8. High reliance on tourism

The country with its lovely beaches, islands and hotels saw 22 million visitors in 2012.

A huge industry lives from tourism receipts, and with it an opulent entertainment sector that sometimes puts Thailand’s reputation in a bad light.

The steady inflow of tourists and money has led to a kind of carelessness, with scams and a tourism-related mafia abound.

In tourism forums on the web visitors constantly complain about being ripped off at holiday hot spots such as Phuket, Koh Samui and Pattaya, and police and authorities doing nothing about it.

In Bangkok, a two-tier pricing system exists in many areas, be it street food, market clothing or condo rentals, where foreigners categorically are asked to pay 20 to 50 per cent more than Thais for the same.

But as long as disillusioned travelers are constantly being replaced with new ones flowing into the country, nothing is going to change.

9. Self-protecting ignorance

Many Thais don’t like to travel abroad unless they are offered a well-paying job somewhere, not even to neighboring countries, and some will say they have “no money”, others will say they are “scared” or they don’t like it.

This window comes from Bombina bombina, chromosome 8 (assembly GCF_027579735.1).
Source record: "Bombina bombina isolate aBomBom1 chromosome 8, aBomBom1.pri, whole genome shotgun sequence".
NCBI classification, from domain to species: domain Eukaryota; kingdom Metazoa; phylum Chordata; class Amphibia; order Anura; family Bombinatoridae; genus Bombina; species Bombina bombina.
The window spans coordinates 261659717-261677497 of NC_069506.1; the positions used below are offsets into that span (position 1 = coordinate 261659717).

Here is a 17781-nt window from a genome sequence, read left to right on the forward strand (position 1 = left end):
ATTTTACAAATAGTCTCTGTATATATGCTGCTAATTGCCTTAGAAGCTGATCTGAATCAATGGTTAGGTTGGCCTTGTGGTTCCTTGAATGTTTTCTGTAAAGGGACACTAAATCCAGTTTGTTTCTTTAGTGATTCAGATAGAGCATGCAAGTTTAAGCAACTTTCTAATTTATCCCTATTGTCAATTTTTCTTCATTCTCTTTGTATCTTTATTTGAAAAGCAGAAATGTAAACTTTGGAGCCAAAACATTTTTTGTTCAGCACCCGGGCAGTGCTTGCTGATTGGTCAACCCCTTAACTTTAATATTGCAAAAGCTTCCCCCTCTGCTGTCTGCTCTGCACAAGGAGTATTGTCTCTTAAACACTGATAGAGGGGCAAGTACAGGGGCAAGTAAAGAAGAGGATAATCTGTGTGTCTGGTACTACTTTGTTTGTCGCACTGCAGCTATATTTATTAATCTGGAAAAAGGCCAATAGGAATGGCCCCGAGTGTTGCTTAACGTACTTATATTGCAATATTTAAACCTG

The fear many of them have of foreign cultures or unknown places is hard to grasp, it could be that they feel insecure as most of them cannot communicate in other languages than Thai.

It’s common knowledge that Thailand is the only country in Southeast Asia that has never been colonized and never had the obligation or chance to cope with a foreign culture.

This has, however, led to a kind of self-protecting ignorance and a very blurred imagination of the “Golden West” among many young people.

The misunderstanding or sheer lack of knowledge of other cultures leads to weaknesses in interaction with foreigners other than short-time leisure visitors, as well as foreign businesses.